[uk_rpi] [tentative_conclusions]

Current gilts-based inflationary expectations just haven't been working well. They have mostly tended to be biased too high, with the converse in recent years. The standard approach is mandatory for PPF calculations (which are meant to be “prudent”) and merely recommended for FRS17 (or IAS19) calculations (which are intended to be “realistic”). One point which needs to be taken into account is that prudence can only be assessed against a best estimate. If the current general approach is hardly “best estimate”, it is hard to see how it can possibly be taken as prudent. We suspect it is actually “super-prudent”, directly leading to huge capital and social losses, in the form of wildly inflated deficit payments inflicted upon business stakeholders and losses of valuable pension rights by a huge number of employees.

This has led to continuing significant corporate accounting distortions and we think this matters. Broadly, liabilities are being overstated by at least 25% and possibly substantially more than that.

Over periods of 15 years until the end of 2021, all 3 approaches converged to near zero, which looks good. However, the volatility has been huge.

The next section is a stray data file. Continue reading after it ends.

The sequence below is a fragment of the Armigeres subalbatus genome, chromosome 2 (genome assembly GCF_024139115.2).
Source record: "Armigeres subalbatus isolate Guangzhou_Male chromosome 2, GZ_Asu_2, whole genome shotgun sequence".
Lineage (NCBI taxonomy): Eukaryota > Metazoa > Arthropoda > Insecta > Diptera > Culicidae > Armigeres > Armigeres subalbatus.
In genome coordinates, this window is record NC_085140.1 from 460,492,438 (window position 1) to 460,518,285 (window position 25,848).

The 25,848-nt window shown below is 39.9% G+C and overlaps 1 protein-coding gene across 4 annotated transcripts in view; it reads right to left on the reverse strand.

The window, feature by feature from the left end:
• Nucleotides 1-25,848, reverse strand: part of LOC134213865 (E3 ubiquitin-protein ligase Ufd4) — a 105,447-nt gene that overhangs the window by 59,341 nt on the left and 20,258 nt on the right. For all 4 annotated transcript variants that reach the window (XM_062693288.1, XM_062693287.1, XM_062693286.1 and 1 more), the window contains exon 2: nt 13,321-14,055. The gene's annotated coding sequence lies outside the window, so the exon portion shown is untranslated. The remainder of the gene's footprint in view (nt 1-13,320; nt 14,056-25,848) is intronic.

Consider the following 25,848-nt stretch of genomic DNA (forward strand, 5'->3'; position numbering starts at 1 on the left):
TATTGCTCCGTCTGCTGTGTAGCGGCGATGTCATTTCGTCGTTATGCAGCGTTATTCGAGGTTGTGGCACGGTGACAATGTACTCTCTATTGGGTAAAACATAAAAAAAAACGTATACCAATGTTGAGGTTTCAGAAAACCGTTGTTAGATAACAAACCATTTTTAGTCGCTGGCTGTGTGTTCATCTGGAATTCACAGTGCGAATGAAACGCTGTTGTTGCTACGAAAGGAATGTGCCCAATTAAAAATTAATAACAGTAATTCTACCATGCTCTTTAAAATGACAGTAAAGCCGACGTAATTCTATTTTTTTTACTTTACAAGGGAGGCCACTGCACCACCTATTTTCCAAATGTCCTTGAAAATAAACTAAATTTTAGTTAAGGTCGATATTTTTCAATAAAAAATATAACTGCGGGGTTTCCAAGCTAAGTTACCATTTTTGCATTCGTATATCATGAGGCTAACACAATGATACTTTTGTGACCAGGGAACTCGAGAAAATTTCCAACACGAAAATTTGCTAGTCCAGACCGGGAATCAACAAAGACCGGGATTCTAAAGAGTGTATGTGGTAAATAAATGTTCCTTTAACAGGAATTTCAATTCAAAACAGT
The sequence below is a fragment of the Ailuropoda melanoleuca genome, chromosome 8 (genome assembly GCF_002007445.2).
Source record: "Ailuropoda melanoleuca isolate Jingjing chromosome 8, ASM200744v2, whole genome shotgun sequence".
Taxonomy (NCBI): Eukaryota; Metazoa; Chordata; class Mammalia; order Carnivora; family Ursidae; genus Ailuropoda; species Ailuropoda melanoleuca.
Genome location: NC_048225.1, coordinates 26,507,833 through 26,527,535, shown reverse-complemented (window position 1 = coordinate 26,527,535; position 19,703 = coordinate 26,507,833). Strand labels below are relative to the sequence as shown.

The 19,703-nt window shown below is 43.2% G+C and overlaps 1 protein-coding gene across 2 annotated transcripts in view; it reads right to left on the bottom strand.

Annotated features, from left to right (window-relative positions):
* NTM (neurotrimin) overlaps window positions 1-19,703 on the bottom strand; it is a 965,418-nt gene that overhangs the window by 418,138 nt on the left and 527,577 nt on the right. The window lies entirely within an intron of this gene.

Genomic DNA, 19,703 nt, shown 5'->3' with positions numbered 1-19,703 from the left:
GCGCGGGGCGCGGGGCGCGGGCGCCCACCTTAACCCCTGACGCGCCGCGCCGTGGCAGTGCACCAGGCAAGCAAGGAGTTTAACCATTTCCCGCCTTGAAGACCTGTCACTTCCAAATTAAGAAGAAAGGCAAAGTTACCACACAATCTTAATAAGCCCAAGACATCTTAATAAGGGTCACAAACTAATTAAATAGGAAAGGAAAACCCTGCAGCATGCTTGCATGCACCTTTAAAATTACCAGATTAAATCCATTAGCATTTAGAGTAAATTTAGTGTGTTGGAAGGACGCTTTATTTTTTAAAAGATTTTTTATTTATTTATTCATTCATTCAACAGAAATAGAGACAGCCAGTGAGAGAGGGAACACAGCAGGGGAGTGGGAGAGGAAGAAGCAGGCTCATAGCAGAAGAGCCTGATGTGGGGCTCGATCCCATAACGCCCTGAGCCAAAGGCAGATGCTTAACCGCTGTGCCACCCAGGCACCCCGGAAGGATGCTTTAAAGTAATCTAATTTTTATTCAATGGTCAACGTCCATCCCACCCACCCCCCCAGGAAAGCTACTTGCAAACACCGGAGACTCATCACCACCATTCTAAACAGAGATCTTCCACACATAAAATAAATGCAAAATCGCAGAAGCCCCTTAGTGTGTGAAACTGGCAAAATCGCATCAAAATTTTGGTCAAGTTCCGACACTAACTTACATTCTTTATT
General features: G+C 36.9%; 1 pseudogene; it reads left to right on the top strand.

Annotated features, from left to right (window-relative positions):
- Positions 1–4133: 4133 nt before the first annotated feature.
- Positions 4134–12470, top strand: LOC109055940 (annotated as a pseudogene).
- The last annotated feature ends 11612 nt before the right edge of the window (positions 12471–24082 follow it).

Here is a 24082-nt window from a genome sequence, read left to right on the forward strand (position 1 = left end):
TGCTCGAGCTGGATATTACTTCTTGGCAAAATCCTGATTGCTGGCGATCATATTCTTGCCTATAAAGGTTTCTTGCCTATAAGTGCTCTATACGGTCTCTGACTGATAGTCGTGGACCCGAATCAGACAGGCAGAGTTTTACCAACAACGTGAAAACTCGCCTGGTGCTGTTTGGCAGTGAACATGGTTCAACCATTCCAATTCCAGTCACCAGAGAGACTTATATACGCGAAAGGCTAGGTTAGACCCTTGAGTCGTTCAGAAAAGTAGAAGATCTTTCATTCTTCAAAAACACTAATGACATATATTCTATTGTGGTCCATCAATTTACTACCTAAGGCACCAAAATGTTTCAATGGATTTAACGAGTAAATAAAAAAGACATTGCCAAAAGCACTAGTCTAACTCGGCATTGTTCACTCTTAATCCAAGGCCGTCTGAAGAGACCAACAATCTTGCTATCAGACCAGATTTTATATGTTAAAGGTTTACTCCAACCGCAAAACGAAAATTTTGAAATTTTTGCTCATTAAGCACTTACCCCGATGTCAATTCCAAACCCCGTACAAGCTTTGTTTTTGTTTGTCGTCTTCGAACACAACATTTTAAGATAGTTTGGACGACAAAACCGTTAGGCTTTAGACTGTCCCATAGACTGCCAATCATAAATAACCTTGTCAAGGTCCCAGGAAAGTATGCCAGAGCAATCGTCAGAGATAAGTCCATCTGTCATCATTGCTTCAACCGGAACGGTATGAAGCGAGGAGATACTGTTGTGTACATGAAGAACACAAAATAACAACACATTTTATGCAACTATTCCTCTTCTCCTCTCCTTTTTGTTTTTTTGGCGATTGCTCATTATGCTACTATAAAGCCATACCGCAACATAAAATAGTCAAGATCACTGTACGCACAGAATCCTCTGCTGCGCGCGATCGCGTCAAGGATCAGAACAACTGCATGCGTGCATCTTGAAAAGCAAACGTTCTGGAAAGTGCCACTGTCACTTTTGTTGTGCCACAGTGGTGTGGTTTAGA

All in all, we can't assume that the results until 2021 (or any other year) are truly indicative. While not perfect, “forward” is the measure with “best pedigree” so far encountered. An even higher deduction might be justified, but we favour using “BoE forward 15 minus 1% pa”. Were we to stick with the gilts approach, then we would suggest deducting at least 1% pa and possibly as much as 2% pa. If RPI is replaced by CPIH for ILG payments, that will make the common approach even less justifiable.

Looking back at recent volatility, we wondered how the FRS17 discount rate would have varied, both gross and net. A chart shows “assumed inflation” (based upon the gilts approach), the AA corporate bond yield and the net rate (simple). It is hard to see how this can be described as a best estimate.